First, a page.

This less well known of Agatha Christie’s works started out in 1924 as short story ‘Philomel Cottage’, it was then adapted by her for the stage in 1932 under the title ‘The Stranger’, following which the actor and playwright Frank Vosper adapted it as the full length play ‘Love from a Stranger’, providing himself with a starring role as Bruce Lovell in the process.
Since it’s initial opening in London on 31 March 1936 at the New (now Noel Coward) Theatre the play has been made into two films one in 1937 and another made for tv in 1947.
Getting to the theatre early will give you a sense of anticipation for the darkness to come with what sounded like a drone noise in the background somewhat like a low air raid warning hum as the stage is slowly lit before the performance begins.
During the first half we hear the ticking clock in the background which allows us to share in the feeling of the female lead that life is passing her by, but having won some money in a sweepstake may be the start of her being able to spread her wings and live a little.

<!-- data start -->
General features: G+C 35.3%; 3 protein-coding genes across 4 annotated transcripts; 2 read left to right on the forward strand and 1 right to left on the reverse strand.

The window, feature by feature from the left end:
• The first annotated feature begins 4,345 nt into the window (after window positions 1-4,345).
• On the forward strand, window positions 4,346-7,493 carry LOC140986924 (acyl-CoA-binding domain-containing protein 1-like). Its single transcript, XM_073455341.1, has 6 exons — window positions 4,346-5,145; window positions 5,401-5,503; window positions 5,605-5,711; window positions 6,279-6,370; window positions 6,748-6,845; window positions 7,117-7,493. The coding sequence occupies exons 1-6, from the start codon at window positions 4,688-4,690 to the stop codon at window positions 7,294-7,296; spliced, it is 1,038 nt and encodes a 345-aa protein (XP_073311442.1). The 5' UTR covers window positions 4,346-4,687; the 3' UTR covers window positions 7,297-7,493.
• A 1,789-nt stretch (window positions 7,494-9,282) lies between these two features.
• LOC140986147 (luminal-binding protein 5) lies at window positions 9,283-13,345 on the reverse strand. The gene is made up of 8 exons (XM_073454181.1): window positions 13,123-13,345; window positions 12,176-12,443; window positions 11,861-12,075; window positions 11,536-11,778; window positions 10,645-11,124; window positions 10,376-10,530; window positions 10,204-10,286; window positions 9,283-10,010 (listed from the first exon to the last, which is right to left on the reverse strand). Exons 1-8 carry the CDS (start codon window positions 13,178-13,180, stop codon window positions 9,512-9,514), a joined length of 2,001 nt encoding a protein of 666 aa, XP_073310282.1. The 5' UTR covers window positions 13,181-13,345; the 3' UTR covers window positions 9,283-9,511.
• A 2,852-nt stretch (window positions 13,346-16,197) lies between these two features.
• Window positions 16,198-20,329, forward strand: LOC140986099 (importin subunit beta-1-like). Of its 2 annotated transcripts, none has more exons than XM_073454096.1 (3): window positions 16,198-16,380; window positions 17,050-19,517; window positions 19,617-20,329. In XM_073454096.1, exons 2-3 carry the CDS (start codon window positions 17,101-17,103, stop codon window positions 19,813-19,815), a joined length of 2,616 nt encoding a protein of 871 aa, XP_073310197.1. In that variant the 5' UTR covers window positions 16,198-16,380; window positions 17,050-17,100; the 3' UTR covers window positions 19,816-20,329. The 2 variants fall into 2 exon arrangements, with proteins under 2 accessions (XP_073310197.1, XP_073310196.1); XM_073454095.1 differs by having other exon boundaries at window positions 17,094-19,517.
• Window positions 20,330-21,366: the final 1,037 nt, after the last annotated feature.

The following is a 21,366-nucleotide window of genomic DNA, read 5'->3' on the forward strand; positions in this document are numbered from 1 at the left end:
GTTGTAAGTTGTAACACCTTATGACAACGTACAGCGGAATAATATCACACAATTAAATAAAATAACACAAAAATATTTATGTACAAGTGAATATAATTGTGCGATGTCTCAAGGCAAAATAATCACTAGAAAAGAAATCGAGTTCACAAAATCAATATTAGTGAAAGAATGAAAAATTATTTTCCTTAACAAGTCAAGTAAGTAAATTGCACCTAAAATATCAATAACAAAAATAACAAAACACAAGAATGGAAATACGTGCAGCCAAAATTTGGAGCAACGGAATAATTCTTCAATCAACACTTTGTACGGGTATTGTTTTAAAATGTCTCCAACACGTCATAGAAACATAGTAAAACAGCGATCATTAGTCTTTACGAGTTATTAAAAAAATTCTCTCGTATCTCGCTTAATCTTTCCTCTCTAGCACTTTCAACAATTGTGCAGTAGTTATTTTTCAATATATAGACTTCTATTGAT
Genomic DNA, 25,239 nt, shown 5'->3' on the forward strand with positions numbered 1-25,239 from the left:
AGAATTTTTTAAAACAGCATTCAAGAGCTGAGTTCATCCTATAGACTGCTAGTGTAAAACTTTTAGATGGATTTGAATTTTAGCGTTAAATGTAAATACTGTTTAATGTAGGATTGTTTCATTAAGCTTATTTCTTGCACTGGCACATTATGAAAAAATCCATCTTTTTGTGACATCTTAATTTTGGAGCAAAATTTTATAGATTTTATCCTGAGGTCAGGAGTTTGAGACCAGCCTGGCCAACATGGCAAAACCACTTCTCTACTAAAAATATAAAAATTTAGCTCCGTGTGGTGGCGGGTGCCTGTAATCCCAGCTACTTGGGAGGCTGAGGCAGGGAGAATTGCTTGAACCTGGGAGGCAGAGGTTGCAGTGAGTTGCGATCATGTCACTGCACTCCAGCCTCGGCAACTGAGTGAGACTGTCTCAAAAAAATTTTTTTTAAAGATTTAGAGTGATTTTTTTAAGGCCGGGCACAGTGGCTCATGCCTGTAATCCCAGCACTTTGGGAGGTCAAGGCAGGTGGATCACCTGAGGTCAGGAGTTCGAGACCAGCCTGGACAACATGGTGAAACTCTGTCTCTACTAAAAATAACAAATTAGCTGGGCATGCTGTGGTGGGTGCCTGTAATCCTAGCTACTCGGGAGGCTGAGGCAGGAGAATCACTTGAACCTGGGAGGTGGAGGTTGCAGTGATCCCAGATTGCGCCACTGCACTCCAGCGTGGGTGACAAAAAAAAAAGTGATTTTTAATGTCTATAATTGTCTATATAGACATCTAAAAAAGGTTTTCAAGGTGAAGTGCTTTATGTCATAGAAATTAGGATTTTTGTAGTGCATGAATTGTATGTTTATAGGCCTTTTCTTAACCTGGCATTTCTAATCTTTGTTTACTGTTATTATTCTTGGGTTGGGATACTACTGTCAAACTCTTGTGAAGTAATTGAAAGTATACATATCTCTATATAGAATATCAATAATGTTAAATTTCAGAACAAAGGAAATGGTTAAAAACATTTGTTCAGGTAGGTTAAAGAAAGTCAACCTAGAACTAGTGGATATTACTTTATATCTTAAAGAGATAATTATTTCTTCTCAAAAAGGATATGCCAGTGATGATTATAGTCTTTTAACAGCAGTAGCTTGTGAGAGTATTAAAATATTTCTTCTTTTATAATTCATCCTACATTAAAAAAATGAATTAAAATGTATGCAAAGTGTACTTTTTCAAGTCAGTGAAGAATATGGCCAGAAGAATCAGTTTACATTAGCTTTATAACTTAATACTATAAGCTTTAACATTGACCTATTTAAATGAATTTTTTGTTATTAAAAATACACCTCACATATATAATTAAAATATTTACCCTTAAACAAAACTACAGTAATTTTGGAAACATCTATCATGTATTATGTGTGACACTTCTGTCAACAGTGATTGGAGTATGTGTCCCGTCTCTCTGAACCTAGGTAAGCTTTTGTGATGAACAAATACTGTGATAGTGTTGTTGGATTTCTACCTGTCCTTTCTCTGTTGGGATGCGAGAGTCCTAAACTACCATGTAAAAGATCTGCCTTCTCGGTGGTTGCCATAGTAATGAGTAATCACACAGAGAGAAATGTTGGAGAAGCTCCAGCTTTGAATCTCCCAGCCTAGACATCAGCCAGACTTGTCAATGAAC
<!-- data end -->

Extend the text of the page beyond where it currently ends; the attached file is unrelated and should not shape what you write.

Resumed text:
Enter stage left plausible ‘Stranger’ Bruce Lovell (convincingly played by Sam Frenchum) an affable John Barrowman meets Columbo character using his Boris Johnson hairdo as somewhat of a prop to prove to us how innocuous he is. As time goes by however we see his true callous, manipulative self come to the fore.
The set was ‘simply’ brilliant and sitting in the audience gave us a Rear Windowesque feeling of voyeurism whilst its conveyor belt like movement kept the action flowing, the subtleties of the lighting adding to the trepidation as the plot unfolded.
Lashings of humour Mrs Bucket style were added by Nicola Sanderson, as Aunt Lulu gave us the permission we needed to laugh at some of our own ludicrous human behaviours and lovely cameos were provided by Molly Logan and Gareth Williams as Maid and Gardener to provide the contrast between the horror of the situation Cecily Harrington finds herself in.
I shan’t say any more about the plot but it is nail biting stuff as the clock ticks on and we find out more about what the central characters are actually capable of.
Priorities first though ..… Tea at Fortnums anyone ?
Words Debbie Barlow